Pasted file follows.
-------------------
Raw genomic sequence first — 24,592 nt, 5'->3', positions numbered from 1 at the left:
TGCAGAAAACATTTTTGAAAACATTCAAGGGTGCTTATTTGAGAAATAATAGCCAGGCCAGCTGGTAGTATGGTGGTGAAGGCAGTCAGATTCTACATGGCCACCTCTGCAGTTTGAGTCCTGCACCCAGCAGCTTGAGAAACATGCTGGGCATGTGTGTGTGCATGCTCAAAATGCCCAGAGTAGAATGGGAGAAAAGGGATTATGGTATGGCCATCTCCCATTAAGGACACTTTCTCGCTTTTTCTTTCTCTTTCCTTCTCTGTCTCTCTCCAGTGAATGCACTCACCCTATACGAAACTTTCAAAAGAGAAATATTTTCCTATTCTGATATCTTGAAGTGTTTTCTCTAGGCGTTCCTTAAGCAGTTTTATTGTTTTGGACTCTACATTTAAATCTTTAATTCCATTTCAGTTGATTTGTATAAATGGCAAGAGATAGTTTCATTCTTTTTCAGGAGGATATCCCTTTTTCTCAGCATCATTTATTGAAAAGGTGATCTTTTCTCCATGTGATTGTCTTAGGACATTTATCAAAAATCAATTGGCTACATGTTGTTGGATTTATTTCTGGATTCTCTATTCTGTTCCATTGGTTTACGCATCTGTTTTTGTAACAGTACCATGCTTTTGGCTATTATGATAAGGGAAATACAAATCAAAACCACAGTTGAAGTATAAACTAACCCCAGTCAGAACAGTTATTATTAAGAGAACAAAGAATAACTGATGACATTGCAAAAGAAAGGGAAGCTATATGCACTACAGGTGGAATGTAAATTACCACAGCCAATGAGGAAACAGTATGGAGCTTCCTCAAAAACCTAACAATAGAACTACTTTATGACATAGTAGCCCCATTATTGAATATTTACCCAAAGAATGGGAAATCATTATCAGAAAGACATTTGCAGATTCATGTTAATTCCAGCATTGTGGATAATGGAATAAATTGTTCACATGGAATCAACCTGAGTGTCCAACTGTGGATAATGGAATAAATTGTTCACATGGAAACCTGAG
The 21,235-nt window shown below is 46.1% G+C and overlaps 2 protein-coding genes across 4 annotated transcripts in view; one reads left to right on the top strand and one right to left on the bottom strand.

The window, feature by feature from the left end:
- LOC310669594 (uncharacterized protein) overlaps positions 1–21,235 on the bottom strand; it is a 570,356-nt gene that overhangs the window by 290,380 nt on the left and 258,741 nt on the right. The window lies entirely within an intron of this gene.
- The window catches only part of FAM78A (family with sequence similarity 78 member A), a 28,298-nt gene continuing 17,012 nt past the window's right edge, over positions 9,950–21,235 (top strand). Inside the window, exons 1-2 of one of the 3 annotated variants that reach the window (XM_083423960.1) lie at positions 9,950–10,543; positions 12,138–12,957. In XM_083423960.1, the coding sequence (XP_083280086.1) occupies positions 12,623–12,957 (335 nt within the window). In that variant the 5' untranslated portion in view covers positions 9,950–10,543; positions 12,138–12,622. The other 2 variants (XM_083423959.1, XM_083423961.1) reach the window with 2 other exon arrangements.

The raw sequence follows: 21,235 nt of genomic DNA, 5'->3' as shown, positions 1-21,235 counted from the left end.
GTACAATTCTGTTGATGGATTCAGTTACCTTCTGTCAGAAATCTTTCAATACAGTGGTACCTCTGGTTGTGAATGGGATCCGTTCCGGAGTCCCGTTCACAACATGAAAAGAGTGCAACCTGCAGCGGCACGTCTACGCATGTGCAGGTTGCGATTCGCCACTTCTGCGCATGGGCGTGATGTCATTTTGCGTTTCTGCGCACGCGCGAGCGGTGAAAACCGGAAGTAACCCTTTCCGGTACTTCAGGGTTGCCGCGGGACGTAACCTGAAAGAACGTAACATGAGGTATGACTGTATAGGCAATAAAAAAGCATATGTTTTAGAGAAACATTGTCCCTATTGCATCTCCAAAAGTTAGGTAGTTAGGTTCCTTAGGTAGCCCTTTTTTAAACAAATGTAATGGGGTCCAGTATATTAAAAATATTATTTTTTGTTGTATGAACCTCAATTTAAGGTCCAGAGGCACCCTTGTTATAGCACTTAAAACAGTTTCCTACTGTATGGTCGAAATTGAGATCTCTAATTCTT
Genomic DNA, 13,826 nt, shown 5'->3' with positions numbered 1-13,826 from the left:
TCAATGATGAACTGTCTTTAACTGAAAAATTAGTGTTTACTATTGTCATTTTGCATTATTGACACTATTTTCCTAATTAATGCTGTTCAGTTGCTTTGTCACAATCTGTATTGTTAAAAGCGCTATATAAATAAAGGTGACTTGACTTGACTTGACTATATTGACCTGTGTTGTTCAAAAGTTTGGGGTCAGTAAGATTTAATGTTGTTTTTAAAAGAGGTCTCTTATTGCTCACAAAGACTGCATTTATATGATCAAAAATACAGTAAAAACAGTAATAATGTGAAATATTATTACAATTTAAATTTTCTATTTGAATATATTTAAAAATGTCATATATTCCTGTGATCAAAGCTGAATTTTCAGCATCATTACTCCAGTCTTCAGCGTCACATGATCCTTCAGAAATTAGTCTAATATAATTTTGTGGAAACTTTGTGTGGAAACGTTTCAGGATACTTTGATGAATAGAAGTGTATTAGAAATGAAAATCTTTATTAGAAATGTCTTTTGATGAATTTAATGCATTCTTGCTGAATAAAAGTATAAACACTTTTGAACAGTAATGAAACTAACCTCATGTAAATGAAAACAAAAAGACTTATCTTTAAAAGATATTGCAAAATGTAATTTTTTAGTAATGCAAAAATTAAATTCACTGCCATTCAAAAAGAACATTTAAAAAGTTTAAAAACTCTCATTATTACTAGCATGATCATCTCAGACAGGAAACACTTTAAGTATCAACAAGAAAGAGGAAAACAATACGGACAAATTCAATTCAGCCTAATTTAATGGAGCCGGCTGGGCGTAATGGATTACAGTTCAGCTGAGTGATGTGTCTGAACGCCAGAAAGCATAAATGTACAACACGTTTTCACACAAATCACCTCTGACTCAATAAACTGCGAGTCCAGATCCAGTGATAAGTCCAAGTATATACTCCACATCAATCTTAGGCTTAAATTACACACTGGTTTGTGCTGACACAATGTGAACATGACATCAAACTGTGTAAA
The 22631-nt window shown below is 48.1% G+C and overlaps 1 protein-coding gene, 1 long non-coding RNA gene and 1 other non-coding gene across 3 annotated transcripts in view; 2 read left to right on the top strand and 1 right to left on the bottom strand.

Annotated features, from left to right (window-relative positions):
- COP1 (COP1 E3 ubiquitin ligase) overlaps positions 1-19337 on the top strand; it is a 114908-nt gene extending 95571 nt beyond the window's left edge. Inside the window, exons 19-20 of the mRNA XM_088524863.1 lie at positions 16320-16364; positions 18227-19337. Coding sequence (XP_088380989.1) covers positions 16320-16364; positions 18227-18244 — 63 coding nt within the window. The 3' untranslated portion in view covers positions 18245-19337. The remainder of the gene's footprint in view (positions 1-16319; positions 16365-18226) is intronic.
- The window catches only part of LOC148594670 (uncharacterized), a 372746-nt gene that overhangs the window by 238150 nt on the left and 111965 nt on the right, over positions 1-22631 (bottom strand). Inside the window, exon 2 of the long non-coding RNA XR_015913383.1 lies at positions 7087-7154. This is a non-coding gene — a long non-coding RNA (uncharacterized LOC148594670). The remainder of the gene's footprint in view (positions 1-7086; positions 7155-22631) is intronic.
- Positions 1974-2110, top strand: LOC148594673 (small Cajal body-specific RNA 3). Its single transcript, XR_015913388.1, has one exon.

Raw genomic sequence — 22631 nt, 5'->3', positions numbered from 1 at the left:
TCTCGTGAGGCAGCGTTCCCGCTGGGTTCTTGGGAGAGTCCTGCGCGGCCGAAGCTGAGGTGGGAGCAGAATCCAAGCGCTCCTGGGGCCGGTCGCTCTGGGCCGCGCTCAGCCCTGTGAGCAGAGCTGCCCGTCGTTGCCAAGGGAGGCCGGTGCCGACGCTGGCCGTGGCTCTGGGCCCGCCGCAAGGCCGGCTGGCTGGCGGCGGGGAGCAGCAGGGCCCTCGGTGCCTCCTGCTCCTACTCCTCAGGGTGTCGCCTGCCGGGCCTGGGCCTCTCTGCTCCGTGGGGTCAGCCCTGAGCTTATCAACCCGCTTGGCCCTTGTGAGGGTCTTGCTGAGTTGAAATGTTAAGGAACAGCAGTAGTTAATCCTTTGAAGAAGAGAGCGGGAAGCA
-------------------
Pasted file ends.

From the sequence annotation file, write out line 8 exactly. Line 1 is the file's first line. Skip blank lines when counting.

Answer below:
GTACAATTCTGTTGATGGATTCAGTTACCTTCTGTCAGAAATCTTTCAATACAGTGGTACCTCTGGTTGTGAATGGGATCCGTTCCGGAGTCCCGTTCACAACATGAAAAGAGTGCAACCTGCAGCGGCACGTCTACGCATGTGCAGGTTGCGATTCGCCACTTCTGCGCATGGGCGTGATGTCATTTTGCGTTTCTGCGCACGCGCGAGCGGTGAAAACCGGAAGTAACCCTTTCCGGTACTTCAGGGTTGCCGCGGGACGTAACCTGAAAGAACGTAACATGAGGTATGACTGTATAGGCAATAAAAAAGCATATGTTTTAGAGAAACATTGTCCCTATTGCATCTCCAAAAGTTAGGTAGTTAGGTTCCTTAGGTAGCCCTTTTTTAAACAAATGTAATGGGGTCCAGTATATTAAAAATATTATTTTTTGTTGTATGAACCTCAATTTAAGGTCCAGAGGCACCCTTGTTATAGCACTTAAAACAGTTTCCTACTGTATGGTCGAAATTGAGATCTCTAATTCTT